Key Lime Pie Flambé, CPB at The Colony Hotel
“Key lime pie has always been on our menu,” says pastry chef Emma Isakoff. “I wanted to put a modern take on it and also give it a winter flavor profile.” To accomplish this, she begins with a layer of cinnamon- and ginger-flavored blackberry puree. Traditional key lime filling is placed on top, along with a spiced financier, or almond cake. A Swiss meringue, which Isakoff caramelizes with a blowtorch, signals the grand finale. The finished product is a Florida staple à la Jackson Pollock.
Wiener Schnitzel, Café L’Europe
When the late Norbert Goldner and his wife, Lidia, opened their café in 1980, it was an age of excess. Champagne corks were flying, and aristocrats and celebrities lined up out the door. Certain parts of the menu, however, paid homage to Goldner’s early restaurant training in Berlin. Café L’Europe continues to put fresh flowers on every table and play piano music every night, and customers can still order a classic Wiener schnitzel: lightly pounded cutlets of veal breaded and sautéed, served with spaetzle, red cabbage, and spinach.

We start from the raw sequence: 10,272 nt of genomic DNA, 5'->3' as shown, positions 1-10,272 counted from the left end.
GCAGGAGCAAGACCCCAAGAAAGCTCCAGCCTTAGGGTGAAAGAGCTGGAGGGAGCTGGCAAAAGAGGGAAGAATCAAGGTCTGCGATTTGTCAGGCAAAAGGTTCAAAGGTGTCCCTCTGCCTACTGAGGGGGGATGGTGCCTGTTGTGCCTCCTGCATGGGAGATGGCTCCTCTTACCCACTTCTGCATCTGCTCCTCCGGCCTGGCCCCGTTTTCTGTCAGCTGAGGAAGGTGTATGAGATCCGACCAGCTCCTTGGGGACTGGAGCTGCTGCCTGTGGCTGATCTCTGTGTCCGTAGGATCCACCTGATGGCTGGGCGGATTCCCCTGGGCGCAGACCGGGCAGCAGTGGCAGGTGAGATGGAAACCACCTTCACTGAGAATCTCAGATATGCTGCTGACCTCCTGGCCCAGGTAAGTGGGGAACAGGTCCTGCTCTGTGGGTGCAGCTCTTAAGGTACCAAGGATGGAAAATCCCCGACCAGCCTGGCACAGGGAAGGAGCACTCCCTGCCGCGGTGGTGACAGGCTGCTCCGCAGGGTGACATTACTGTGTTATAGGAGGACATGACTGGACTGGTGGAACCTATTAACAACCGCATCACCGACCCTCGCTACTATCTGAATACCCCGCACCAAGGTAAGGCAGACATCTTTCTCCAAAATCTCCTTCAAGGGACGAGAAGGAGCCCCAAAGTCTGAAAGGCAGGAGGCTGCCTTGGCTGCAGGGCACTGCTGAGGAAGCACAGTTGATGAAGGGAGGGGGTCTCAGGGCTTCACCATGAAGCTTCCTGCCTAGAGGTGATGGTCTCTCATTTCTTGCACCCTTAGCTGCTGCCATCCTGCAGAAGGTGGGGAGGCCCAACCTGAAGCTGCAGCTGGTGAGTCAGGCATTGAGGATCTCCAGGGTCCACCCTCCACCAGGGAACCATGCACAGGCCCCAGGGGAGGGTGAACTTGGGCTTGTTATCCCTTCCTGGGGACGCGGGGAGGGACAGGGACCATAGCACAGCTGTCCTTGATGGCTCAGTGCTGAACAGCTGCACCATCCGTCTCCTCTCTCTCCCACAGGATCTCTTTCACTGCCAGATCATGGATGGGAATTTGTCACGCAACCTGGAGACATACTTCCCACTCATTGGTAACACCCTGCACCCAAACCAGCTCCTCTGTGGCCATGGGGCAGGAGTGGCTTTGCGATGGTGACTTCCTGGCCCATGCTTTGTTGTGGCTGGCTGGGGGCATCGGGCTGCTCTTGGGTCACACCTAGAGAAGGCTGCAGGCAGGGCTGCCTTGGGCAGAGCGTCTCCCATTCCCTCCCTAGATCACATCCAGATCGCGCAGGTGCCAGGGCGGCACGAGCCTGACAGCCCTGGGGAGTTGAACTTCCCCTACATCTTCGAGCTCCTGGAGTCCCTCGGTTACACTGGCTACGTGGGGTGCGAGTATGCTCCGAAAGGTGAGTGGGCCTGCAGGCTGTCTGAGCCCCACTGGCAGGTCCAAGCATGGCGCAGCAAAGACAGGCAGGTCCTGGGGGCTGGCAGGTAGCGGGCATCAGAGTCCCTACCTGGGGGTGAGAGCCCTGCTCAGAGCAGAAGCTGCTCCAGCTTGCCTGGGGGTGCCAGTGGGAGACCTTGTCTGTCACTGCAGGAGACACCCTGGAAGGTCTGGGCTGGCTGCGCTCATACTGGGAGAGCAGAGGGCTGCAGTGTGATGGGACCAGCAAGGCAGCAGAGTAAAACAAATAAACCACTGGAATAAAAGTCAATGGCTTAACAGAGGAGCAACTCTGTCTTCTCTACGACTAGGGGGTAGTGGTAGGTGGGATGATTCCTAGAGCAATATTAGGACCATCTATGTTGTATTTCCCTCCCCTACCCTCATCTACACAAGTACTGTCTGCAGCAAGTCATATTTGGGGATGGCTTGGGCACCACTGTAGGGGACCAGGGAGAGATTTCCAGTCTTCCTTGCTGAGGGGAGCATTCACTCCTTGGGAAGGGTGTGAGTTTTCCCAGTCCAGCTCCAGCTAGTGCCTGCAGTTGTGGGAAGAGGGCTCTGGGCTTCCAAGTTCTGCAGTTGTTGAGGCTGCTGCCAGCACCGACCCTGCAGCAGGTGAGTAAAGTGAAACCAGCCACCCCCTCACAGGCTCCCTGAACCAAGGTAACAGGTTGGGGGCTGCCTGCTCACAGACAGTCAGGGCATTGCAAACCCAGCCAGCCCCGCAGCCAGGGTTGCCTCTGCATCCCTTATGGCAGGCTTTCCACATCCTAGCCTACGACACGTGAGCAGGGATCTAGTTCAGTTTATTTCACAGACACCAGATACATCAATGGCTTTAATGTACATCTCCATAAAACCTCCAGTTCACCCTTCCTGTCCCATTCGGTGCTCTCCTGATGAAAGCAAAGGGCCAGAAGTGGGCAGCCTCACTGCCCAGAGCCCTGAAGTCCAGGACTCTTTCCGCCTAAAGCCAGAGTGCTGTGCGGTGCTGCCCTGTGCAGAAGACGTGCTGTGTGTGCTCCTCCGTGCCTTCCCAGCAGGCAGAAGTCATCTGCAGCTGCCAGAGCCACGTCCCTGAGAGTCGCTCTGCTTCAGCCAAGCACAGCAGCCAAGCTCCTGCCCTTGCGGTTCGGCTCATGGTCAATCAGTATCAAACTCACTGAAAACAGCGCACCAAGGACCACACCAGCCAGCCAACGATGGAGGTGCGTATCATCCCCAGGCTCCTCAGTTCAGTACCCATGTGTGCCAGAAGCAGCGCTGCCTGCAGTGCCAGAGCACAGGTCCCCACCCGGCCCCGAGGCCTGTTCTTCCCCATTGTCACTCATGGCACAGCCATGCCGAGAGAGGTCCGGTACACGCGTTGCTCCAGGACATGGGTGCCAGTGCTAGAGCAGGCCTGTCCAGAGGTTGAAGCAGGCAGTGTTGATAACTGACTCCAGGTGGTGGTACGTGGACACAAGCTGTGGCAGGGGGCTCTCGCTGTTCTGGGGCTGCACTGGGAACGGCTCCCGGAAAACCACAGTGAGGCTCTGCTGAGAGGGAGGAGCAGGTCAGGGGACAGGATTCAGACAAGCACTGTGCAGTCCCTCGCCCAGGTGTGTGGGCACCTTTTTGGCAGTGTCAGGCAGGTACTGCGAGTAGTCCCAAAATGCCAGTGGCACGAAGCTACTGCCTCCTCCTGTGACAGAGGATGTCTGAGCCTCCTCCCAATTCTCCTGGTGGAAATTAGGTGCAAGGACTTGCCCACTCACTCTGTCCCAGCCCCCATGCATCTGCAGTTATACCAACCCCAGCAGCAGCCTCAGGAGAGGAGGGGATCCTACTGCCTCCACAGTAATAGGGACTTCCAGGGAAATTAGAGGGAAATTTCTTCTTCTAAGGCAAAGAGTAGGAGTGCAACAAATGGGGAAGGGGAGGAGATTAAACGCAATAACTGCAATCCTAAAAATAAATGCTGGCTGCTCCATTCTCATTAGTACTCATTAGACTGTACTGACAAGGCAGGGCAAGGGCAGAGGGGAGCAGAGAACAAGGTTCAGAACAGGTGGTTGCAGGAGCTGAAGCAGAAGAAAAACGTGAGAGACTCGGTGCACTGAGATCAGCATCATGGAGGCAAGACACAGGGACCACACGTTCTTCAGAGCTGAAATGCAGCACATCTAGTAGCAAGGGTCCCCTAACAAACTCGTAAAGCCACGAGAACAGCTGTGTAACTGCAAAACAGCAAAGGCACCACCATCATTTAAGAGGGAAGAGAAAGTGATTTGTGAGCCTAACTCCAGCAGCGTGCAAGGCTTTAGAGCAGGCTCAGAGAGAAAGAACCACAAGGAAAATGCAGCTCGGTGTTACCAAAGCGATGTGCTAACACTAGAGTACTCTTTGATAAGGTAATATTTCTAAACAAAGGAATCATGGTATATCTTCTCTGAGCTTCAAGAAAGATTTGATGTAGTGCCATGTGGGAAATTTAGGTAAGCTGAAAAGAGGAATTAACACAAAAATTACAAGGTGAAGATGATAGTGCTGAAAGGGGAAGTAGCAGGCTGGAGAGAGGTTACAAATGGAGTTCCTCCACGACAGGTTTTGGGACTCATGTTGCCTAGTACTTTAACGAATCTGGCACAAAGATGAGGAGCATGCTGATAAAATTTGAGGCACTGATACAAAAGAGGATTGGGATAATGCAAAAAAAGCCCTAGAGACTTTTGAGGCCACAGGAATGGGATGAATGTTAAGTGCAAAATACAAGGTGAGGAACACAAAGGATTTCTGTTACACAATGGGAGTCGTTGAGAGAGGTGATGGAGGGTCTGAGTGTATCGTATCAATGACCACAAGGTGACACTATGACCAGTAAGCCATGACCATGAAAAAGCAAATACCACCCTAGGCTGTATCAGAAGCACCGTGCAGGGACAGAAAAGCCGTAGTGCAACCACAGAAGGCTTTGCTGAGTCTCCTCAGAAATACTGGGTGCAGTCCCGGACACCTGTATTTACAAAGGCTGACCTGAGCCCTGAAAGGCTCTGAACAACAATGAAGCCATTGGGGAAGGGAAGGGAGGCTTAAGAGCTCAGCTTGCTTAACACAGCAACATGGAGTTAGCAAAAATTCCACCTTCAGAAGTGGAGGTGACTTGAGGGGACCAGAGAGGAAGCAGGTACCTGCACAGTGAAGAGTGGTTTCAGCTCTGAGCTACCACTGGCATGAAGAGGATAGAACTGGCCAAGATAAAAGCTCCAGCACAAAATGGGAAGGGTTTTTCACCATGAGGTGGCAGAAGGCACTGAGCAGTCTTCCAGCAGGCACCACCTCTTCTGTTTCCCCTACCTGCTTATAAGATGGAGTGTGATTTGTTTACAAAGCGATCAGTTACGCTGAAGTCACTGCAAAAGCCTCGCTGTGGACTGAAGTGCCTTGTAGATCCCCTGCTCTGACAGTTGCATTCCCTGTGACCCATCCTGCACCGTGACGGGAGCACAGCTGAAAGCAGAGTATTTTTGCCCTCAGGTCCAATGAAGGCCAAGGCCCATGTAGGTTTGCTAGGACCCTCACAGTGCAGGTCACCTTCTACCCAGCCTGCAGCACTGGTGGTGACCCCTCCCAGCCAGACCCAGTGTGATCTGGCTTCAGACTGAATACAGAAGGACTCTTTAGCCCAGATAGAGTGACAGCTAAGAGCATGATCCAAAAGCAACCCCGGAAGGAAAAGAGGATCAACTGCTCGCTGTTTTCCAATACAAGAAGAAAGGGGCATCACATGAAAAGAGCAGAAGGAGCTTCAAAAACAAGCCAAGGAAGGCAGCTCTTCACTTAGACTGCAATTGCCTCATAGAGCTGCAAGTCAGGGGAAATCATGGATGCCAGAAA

Chicken Curry, The Leopard Lounge
Nestled in the British-bred Chesterfield Hotel, The Leopard Lounge alludes to Gilded Age glamour and Colonial spirit. The chicken curry has survived for nearly half a century and is available at each of the Red Carnation hotels. According to founder and president Beatrice Tollman, the dish began as a staff meal at their restaurant in Johannesburg until the Indian maître d’hôtel taught her how to make it. Executive chef Gerard Coughlin pairs it with jasmine rice, poppadoms, and mango chutney, and declares it to be a popular item that guests request as soon as they arrive in Palm Beach.
Mahogany Rotisserie Duck, Ta-Boo
A Palm Beach institution since 1941, Ta-boo early on focused on French classics such as frogs’ legs Provençal and filet of sole Véronique. While tastes have evolved, the mahogany rotisserie duck provides a link to an era when Sinatra was a regular. “Everything is cyclical, and food comes back as well as fashion,” says co-owner Franklyn Demarco. “The dish is delicious and also ties into the culinary traditions of Ta-Boo.” His partner, Nancy Sharigan, tinkered with the recipe until she got the orange blossom and honey-ginger sauce, succulent duck, and accompanying cinnamon carrots just right.